How To Apply for a Health Insurance Exemption

Penalty Exemptions Still Relevant, Even With No Penalty in Most States

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How you apply for a health insurance exemption depends on which type of exemption you qualify for. Image © Westend61/Getty Images

The Affordable Care Act’s individual mandate requires all U.S. residents to have minimum essential health insurance coverage. And from 2014 through 2018, there was a penalty for non-compliance, known as the shared responsibility payment. Although the penalty has been eliminated in most states (but not all states—more on that in a minute), there is still a need for a hardship/affordability health insurance penalty exemption, as these exemptions allow people who are 30 years old or older to purchase catastrophic health insurance.

Want Catastrophic Health Insurance? Ask the Exchange for a Hardship Exemption

When the ACA's individual mandate penalty was being assessed by the IRS, it was possible to obtain an exemption either directly from the IRS or from the health insurance exchange in your state (in most states, that's HealthCare.gov). Some exemptions could only be granted by the exchanges, some could only be granted by the IRS, and others could be obtained either way.

But there's no longer a federal penalty for being uninsured, which means the IRS is no longer granting exemptions, or even asking about your health insurance status on your tax return—that question no longer appears on the federal Form 1040 as of the 2019 tax year.

Note that if you're filing a revised or late federal tax return for a tax year when the penalty was in effect (ie, 2014 through 2018), the IRS can still grant you an exemption from the penalty if you're eligible for it.

But what if you want to buy a catastrophic health plan and you're 30 or older? You'll need a hardship exemption (these include affordability exemptions) in order to be eligible to buy a catastrophic plan, and you'll need to obtain it before you can purchase the plan—as opposed to exemptions that were intended to allow a person to avoid paying a penalty for being uninsured. Those penalties were collected after the end of the year, so it was fine to obtain the exemption after the fact.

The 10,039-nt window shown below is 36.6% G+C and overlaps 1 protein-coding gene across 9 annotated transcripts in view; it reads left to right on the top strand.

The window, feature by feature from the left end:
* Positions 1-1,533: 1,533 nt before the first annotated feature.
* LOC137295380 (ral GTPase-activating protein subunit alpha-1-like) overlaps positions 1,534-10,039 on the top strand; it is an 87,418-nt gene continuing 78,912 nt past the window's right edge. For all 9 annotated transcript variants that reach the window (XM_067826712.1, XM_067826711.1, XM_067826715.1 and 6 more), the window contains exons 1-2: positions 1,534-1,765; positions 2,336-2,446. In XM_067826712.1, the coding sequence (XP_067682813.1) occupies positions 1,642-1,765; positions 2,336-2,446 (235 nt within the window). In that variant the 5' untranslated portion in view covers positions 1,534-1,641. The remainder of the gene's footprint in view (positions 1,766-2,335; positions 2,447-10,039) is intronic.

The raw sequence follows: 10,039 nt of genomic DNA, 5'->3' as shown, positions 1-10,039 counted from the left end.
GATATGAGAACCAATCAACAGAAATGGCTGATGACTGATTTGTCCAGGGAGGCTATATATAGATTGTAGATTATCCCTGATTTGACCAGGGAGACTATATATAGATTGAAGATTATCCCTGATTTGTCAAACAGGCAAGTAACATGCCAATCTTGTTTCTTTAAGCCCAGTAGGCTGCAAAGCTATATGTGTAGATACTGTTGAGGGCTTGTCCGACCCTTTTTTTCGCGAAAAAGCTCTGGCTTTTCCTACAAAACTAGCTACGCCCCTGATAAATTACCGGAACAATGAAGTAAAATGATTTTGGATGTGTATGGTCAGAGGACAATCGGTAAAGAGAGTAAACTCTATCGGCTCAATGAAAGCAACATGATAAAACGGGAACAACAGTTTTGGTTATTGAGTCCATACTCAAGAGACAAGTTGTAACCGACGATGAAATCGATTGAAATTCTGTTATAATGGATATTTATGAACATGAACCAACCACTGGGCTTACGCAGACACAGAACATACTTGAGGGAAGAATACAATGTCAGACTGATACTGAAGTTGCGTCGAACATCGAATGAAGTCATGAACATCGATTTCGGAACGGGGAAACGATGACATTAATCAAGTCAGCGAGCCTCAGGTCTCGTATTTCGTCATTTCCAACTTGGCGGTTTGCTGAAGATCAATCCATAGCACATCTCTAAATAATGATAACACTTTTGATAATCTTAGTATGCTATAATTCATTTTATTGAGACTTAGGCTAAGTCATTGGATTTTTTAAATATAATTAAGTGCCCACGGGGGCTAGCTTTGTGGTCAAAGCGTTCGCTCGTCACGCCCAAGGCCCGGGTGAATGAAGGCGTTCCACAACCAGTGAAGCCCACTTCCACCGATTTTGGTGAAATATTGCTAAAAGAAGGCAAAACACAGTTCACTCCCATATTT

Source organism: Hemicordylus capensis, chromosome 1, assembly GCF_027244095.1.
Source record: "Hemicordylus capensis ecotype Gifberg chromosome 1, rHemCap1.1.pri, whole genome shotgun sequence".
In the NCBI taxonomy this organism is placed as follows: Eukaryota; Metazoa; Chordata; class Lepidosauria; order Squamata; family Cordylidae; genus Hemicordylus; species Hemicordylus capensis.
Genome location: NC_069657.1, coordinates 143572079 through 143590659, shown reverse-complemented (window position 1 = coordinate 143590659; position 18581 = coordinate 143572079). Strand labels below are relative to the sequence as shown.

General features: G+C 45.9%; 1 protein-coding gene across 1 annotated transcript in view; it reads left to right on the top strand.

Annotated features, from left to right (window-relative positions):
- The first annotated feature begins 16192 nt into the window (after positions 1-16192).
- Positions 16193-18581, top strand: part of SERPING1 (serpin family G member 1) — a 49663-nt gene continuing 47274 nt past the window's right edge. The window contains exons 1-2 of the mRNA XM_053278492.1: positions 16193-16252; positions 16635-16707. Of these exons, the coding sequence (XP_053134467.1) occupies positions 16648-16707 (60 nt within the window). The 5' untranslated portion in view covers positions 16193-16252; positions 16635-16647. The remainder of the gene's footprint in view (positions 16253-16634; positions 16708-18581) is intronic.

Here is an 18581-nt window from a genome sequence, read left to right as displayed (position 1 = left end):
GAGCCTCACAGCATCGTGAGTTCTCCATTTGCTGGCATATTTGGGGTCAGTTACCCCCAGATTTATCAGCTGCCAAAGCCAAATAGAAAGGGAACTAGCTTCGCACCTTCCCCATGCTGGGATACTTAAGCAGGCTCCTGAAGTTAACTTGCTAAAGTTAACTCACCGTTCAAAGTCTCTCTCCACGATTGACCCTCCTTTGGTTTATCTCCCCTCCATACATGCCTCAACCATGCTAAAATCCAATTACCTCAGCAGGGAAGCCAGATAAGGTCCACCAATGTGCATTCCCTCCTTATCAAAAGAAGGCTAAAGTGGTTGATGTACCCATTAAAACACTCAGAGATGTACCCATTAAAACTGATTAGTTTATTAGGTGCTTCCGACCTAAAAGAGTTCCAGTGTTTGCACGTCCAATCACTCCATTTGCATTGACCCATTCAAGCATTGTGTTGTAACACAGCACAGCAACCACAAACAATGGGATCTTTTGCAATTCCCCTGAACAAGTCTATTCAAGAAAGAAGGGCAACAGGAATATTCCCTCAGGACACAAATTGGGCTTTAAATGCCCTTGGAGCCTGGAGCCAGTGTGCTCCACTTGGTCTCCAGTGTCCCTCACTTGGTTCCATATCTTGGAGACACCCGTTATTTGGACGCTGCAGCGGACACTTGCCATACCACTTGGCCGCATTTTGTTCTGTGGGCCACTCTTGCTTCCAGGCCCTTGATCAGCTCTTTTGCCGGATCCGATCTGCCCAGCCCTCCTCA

Here's everything you need to know about how to get a hardship exemption in order to be able to purchase a catastrophic health plan if you're 30 or older. You can preview the hardship exemption application here.

Getting an Exemption If Your State Has an Individual Mandate

As of 2019, there was no longer a federal penalty for being uninsured. But Washington, DC, New Jersey, and Massachusetts had their own state-based penalties. And for 2020, California and Rhode Island have joined them (Vermont has also created an individual mandate, but does not yet have any sort of penalty for noncompliance).

With the exception of New Jersey, all of these states have their own state-run health insurance exchanges. New Jersey is the only state that uses HealthCare.gov, but that may change soon, as New Jersey is actively working towards establishing a fully state-run exchange.

All of the state-based individual mandates have exemptions available for eligible residents. And as was the case with the federal penalty, some of these exemptions can be obtained from the exchange, while others can be obtained via your tax return (but state tax return, in this case, rather than your federal return). Here's information related to exemptions for each of the states where state-based individual mandates are in effect in 2020:

If you live in an area that still has an individual mandate penalty and you think you might be eligible for an exemption, you'll want to reach out to your state tax department to make sure you understand the details and the process for claiming an exemption.

Also, be aware that California and DC both offered special enrollment periods in the spring of 2020, allowing people to sign up for 2020 health coverage (even though open enrollment had already ended) if they didn't already know about the new requirement to have health insurance. By signing up for 2020 coverage, people in those areas can avoid having to pay a penalty when they file their 2020 tax returns.

The special enrollment period in DC runs for 60 days from the date a resident files their 2019 tax return (which includes a penalty for being uninsured in 2019), or the date the person contacts DC Health Link to explain the situation and ask for the special enrollment period, whichever comes sooner.

The special enrollment period in California ended in April 2020, and also applied to people who didn't know about California's new state-based premium subsidies.

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  1. Internal Revenue Service. Individual shared responsibility provision - exemptions: claiming or reporting. Updated February 18, 2020.

  2. Healthinsurance.org. New Jersey health insurance marketplace: history and news of the state’s exchange. January 4, 2020.

  3. D.C. Office of Tax and Revenue. Special enrollment opportunity offered to uninsured district residents to get covered and minimize tax penalty. February 6, 2020.

  4. Covered California. Special enrollment period for state subsidy or penalty. February 18, 2020.